2. Incidence of secondary thromboembolism in medical patients
    The incidence of new thrombotic episodes in medical inpatients is given as 17%, 10-20% and 15% in the ANZWPG, the ACCP guidelines and the House of Commons Select Committee Report (12) (HCSCR) , respectively. The first two guidelines acknowledge that the figures include 'sub-clinical DVT' but neither state the proportion of events that are asymptomatic. The HCSCR talks of 'detectable' thrombosis but provides no further clarification, raising the possibility that MPs may have been misled on this point. Incidence data based on hospital morbidity coding statistics puts the incidence of symptomatic secondary thrombosis at 0.4-0.5%.(13,14) or less.(15) Thus over 95% of asymptomatic thrombotic events in medical patients do not progress to symptomatic disease. Several important questions arise from these facts:

    1. Should prophylaxis aim to prevent asymptomatic disease? The ACCP guidelines state (reasonably) that the primary purpose of thromboprophylaxis is to prevent pulmonary embolus, but no guidelines discuss whether preventing asymptomatic disease is a meaningful aim. To this author it seems a non-sequitor.
    2. Is prophylaxis of asymptomatic disease justified because it progresses to symptomatic disease in some patients? This beguiling argument may be valid if progression from asymptomatic to symptomatic disease were common, but for thromboprophylaxis the transition is a rarity. If the object is to prevent symptomatic disease, then the relevant determinants are the incidence of the symptomatic condition and the relative risk reduction of the proposed prophylaxis, which together determine the clinical gain, measured as the number needed to treat to prevent one event (NNT).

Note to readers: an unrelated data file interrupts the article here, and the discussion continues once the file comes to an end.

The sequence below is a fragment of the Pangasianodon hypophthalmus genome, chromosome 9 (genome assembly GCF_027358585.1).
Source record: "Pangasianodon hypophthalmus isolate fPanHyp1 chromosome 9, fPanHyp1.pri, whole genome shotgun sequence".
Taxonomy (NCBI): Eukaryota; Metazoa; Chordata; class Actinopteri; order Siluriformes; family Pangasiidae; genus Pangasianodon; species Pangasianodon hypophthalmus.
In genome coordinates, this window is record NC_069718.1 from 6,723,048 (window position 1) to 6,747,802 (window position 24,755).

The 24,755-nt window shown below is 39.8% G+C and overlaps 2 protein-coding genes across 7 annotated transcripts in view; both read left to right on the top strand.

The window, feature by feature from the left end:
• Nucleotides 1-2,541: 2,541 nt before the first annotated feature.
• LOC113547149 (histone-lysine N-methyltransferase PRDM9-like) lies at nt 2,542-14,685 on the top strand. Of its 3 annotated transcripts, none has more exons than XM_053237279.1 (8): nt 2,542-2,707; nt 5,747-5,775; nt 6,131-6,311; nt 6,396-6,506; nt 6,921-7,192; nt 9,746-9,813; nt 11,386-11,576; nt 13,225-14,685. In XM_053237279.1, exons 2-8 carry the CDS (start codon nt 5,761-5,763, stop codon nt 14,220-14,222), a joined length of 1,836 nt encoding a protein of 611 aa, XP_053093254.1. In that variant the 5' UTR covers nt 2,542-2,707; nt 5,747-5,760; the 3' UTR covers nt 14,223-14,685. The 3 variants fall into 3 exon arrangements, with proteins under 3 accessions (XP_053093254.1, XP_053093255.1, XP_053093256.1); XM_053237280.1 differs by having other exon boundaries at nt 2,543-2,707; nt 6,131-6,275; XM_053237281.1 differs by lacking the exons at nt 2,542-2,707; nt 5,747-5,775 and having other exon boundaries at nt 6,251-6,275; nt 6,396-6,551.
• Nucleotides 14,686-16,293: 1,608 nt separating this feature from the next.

3. What is the source of the data? The use of data for asymptomatic disease derives from the randomized controlled thromboprophylaxis trials(4-6) in which detection of thrombosis was accomplished using techniques that detect asymptomatic thrombi. The reason for this was to ensure objective measurement and, because asymptomatic events are much more common, to decrease the size and hence the cost of the clinical trials. However, the result is that the trials measured the effect of thromboprophylaxis on proxy end-points.
    4. What is the outcome? Using data based on asymptomatic events exaggerates the size of the clinical problem (by about 30-fold) and invalidates the outcomes of secondary analyses such as NNT and cost-effectiveness. For example, with a relative risk reduction from trials(4-6) of about 50%, a baseline incidence of 17% gives a NNT of 12 (to prevent each asymptomatic VTE event), or 400 (to prevent each symptomatic event), with proportionate differences in cost-effectiveness, respectively. A meta analysis supports the latter figure for pulmonary embolus.(16)

    Anyone who works in the medical wards of any hospital knows that the given incidence figures when applied to clinical disease are simply nonsensical, and this has been confirmed in practice.(17,18)